Babies with HIV are more likely to survive if they begin treatment before they are three months old.1 How can we get these infants what they need, when they need it?

The challenge: HIV testing for the most vulnerable

Seventy percent of the world’s HIV-positive victims live in Sub-Saharan Africa, a vast region with inadequate infrastructure and healthcare. Unfortunately, many of these HIV carriers are not:

  • Returning for their test results
  • Getting tested in the first place
  • Seeking treatment

Diagnosis is as essential to HIV/AIDS management as medicine. The first step to fighting this pandemic is to make sure people know their HIV status.

The obstacles of HIV diagnosis

Put yourself in the shoes of a young HIV-positive mother. She is scared the virus was passed on to her newborn, but she does not know for sure.

Most HIV testing facilities are in major cities. She would have to travel a long way, starting out from a rural area with inadequate roads. Her biggest worry is that if she gets the bad news, how will she pay for treatment?

With every passing day, the immune systems of babies with HIV weaken. Diagnosing them early could save their lives.

We need to encourage her to make the journey—both physically and emotionally.

What we are doing: Bravely facing HIV diagnosis together

The Global Access Program is the Roche Group’s proactive response to an enormous humanitarian challenge. Since its inception in 2014, the programme has increased access to HIV viral load tests at substantially reduced prices in sub-Saharan Africa and countries where the disease burden is highest. The Global Access Program focuses on the complete continuum of care, from testing to monitoring and education, and works to optimise efforts on a regional basis

To help overcome the hurdles preventing babies from getting diagnosed, was one of the reasons why we started the Global Access Program. We developed new diagnostics methods for gathering and transporting blood samples in order to test as many as possible.

For example, blood samples can be taken at a local healthcare centre and dried on a card. Because there is no need for refrigeration, and a small amount of blood is enough, they can be sent through the post for HIV testing.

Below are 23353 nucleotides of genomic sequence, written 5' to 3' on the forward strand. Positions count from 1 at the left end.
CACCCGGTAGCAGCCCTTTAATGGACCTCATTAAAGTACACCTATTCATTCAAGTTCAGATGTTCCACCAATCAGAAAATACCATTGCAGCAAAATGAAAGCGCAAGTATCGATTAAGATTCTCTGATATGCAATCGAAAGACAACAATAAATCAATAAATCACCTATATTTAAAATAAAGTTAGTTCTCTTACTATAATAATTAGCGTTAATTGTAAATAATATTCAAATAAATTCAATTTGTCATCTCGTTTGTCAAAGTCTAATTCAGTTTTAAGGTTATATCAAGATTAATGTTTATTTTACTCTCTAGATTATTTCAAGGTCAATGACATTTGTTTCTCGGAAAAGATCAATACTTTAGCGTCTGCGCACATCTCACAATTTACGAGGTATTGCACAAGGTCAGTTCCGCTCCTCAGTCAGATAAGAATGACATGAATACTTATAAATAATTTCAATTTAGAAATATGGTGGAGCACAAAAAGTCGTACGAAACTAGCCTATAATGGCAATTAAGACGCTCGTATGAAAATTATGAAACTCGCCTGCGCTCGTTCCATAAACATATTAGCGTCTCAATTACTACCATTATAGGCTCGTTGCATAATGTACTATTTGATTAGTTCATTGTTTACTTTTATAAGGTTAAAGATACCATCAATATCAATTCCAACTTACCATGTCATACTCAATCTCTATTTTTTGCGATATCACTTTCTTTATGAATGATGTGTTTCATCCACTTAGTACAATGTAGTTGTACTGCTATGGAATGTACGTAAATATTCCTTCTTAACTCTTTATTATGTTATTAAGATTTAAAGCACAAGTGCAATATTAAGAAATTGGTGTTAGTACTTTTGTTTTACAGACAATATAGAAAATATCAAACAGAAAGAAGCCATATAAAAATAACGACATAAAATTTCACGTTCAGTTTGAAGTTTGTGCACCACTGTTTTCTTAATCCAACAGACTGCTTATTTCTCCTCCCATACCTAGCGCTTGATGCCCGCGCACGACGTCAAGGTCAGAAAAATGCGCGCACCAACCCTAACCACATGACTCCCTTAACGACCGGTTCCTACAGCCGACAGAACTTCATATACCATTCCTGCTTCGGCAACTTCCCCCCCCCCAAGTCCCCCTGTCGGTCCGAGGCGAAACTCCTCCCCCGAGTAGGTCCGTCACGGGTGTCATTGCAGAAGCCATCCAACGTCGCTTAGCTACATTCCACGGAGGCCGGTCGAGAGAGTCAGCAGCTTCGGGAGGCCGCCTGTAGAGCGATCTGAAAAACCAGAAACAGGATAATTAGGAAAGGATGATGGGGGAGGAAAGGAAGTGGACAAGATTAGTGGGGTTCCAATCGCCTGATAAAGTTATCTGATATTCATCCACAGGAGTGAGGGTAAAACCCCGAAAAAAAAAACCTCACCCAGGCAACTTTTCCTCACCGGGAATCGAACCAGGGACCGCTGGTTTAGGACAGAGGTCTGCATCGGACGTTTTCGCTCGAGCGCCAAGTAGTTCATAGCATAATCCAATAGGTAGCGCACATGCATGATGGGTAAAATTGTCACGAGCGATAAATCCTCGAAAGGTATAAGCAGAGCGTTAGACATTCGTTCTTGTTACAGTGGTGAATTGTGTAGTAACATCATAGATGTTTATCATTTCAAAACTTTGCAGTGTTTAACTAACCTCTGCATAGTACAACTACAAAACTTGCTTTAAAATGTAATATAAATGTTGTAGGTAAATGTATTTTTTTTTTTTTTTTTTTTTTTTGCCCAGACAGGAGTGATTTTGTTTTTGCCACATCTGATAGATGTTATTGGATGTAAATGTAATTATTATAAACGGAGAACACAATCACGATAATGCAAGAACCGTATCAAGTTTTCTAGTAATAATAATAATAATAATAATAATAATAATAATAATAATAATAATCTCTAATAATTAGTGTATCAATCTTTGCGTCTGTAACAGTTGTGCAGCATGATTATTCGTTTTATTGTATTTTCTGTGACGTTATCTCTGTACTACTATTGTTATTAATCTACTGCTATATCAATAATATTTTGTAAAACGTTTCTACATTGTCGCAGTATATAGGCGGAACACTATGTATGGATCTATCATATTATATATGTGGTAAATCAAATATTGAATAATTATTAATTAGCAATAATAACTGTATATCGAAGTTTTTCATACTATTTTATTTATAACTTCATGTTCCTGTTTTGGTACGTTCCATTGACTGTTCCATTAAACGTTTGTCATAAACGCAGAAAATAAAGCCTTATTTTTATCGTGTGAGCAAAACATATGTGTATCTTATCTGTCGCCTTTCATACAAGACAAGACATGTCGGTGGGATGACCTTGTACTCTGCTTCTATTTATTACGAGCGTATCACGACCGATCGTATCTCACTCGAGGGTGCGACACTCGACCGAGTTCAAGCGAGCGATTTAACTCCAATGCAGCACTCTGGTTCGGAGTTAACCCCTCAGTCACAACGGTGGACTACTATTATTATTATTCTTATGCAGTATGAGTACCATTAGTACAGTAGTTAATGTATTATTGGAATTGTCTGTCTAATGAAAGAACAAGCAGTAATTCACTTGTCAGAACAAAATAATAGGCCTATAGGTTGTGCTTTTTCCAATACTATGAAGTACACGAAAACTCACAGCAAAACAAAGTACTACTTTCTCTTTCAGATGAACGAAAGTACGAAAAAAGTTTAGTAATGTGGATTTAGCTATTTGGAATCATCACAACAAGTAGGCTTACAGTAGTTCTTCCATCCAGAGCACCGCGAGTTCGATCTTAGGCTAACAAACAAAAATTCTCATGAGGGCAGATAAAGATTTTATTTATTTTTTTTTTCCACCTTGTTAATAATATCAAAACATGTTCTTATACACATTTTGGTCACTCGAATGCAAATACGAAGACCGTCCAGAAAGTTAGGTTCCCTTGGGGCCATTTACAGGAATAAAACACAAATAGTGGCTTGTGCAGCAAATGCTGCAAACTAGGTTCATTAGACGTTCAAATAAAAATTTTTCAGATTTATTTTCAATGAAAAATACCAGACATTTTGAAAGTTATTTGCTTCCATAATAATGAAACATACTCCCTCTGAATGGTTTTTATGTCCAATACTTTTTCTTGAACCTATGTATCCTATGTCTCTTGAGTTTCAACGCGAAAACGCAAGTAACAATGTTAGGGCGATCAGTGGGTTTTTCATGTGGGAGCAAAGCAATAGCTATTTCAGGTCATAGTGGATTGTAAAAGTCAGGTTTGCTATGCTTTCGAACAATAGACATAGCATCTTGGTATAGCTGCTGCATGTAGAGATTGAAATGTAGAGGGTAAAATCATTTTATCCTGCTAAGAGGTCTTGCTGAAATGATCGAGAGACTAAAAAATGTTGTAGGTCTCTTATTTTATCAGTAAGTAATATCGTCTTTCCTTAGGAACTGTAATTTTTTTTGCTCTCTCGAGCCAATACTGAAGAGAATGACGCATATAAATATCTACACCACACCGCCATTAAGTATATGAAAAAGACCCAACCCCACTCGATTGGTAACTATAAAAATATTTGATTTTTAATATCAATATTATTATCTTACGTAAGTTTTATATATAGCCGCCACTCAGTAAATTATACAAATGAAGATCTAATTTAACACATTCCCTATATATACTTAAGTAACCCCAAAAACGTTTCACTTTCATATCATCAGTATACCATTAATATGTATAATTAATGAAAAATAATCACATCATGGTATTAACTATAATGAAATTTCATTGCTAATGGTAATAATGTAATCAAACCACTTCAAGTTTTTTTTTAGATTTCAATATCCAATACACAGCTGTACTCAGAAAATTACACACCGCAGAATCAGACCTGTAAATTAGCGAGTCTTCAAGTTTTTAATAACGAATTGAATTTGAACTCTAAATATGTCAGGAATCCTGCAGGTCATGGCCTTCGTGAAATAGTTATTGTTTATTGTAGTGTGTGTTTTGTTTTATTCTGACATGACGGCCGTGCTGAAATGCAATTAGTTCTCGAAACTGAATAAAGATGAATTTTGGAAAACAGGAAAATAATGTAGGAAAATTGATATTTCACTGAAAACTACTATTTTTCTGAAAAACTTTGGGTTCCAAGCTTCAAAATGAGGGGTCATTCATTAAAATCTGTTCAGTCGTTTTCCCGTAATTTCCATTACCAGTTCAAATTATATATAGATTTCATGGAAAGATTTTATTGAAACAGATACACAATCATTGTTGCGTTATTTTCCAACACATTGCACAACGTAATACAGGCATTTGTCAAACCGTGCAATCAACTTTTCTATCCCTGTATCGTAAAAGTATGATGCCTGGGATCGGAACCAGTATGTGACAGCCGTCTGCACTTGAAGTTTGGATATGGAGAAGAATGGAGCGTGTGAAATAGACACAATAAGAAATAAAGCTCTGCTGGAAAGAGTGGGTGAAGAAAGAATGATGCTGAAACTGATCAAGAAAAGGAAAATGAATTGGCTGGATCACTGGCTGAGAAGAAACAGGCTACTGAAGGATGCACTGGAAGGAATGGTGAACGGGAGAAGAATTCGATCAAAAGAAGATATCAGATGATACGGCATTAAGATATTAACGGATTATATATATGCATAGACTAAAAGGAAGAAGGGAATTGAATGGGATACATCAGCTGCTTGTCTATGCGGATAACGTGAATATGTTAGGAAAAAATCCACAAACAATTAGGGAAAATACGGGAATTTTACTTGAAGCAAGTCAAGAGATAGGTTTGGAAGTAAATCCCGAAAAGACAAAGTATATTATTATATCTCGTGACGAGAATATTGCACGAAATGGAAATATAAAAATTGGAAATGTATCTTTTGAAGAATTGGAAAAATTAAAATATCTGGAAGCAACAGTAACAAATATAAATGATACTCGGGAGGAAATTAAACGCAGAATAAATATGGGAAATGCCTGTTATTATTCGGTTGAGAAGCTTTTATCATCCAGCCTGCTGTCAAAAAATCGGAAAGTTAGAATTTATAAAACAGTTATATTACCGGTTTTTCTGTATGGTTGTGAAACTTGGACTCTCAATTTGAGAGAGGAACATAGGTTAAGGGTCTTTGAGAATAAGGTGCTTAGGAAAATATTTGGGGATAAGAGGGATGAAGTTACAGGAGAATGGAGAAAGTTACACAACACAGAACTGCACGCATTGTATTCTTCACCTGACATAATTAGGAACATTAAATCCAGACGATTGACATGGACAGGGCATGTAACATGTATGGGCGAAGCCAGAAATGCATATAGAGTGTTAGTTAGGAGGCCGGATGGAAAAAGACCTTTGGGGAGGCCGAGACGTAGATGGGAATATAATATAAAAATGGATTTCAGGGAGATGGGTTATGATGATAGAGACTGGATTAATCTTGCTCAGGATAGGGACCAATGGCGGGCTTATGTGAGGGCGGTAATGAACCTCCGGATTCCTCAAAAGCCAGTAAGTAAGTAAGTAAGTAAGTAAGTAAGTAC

We also introduced text message (SMS) technology, making it easier to send test results back to rural healthcare facilities.

Improved communication means patients in rural areas get answers quickly. Less travel means those who need it are more likely to return for treatment. Even in the remotest areas of southern Africa, HIV diagnosis and care is now much simpler.

Through the Global Access Program, more than 100 lab technicians across Sub-Saharan Africa are trained every year at our Roche Scientific Campus and partner training facilities in South Africa. We have also added more programmes to train healthcare workers in all areas of laboratory medicine.

The impact of our work: Sustainable treatment

In 2014 we collaborated with other organisations to launch the Global Access Programme (GAP). The GAP supports the 90-90-90 UNAIDS goal, expanding access to sustainable diagnostic testing for countries hardest hit by HIV.

Encouraging Statistics:

  • Since 2008, we have tested over 9,000,000 infants for HIV.
  • Over 26,000,000 patients on HIV/AIDS therapy are being monitored for viral levels to determine if treatment is working or if it needs to be altered
  • Over 1,800 healthcare professionals have been trained on diagnostic testing
  • There are a lower number of HIV-infected infants due to having access to diagnosis at birth. For example, in South Africa.
  • Around 145 molecular testing centres have been established, including several national testing labs in South Africa, Latin America, Cambodia, Thailand and Myanmar.

Our partners since 2014 are:

  • UNAIDS (the joint United Nations programme on HIV/AIDS)
  • Clinton Health Access Initiative (CHAI)
  • President’s Emergency Plan for AIDS Relief (PEPFAR)
  • Global Fund to Fight AIDS, TB & Malaria.

Together, we have continued to focus on sustainable access for diagnostics in countries with the greatest disease burden and the least resources.

Since the inception of the Global Access Program in 2014, we were able to test over 7 million babies for HIV. That’s giving a lot more children a shot at life.


  1. The gap report. Geneva: Joint United Nations Programme on HIV/AIDS; 2014. Available from: [cited 2016 Mar 15].

Tags: Society, Patients, Access to healthcare